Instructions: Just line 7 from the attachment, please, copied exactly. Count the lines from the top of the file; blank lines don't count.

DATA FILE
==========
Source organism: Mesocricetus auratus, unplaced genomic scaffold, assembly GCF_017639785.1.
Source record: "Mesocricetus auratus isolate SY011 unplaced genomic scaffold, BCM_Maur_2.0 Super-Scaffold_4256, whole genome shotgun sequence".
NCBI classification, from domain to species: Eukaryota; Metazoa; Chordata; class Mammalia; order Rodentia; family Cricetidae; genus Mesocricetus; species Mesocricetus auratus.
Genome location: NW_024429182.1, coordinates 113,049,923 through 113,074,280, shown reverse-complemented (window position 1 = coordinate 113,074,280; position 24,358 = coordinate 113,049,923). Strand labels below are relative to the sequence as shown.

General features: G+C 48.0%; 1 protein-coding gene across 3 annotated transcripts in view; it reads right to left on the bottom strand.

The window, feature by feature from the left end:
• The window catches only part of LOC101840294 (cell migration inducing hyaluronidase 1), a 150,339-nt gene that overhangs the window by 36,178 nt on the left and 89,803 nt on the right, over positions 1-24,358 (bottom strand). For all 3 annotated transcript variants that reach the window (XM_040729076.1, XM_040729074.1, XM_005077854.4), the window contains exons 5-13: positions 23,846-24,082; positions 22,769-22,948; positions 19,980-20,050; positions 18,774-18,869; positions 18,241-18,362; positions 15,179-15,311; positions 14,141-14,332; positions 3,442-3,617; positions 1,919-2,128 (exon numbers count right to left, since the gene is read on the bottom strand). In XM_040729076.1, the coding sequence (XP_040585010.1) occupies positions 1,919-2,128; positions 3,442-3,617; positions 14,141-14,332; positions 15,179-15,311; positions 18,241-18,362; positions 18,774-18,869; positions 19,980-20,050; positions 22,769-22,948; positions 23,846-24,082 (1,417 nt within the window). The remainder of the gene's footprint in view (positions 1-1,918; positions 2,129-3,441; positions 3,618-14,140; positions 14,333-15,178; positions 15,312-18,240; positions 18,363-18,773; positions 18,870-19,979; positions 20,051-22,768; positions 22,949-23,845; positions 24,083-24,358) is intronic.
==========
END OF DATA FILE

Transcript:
• The window catches only part of LOC101840294 (cell migration inducing hyaluronidase 1), a 150,339-nt gene that overhangs the window by 36,178 nt on the left and 89,803 nt on the right, over positions 1-24,358 (bottom strand). For all 3 annotated transcript variants that reach the window (XM_040729076.1, XM_040729074.1, XM_005077854.4), the window contains exons 5-13: positions 23,846-24,082; positions 22,769-22,948; positions 19,980-20,050; positions 18,774-18,869; positions 18,241-18,362; positions 15,179-15,311; positions 14,141-14,332; positions 3,442-3,617; positions 1,919-2,128 (exon numbers count right to left, since the gene is read on the bottom strand). In XM_040729076.1, the coding sequence (XP_040585010.1) occupies positions 1,919-2,128; positions 3,442-3,617; positions 14,141-14,332; positions 15,179-15,311; positions 18,241-18,362; positions 18,774-18,869; positions 19,980-20,050; positions 22,769-22,948; positions 23,846-24,082 (1,417 nt within the window). The remainder of the gene's footprint in view (positions 1-1,918; positions 2,129-3,441; positions 3,618-14,140; positions 14,333-15,178; positions 15,312-18,240; positions 18,363-18,773; positions 18,870-19,979; positions 20,051-22,768; positions 22,949-23,845; positions 24,083-24,358) is intronic.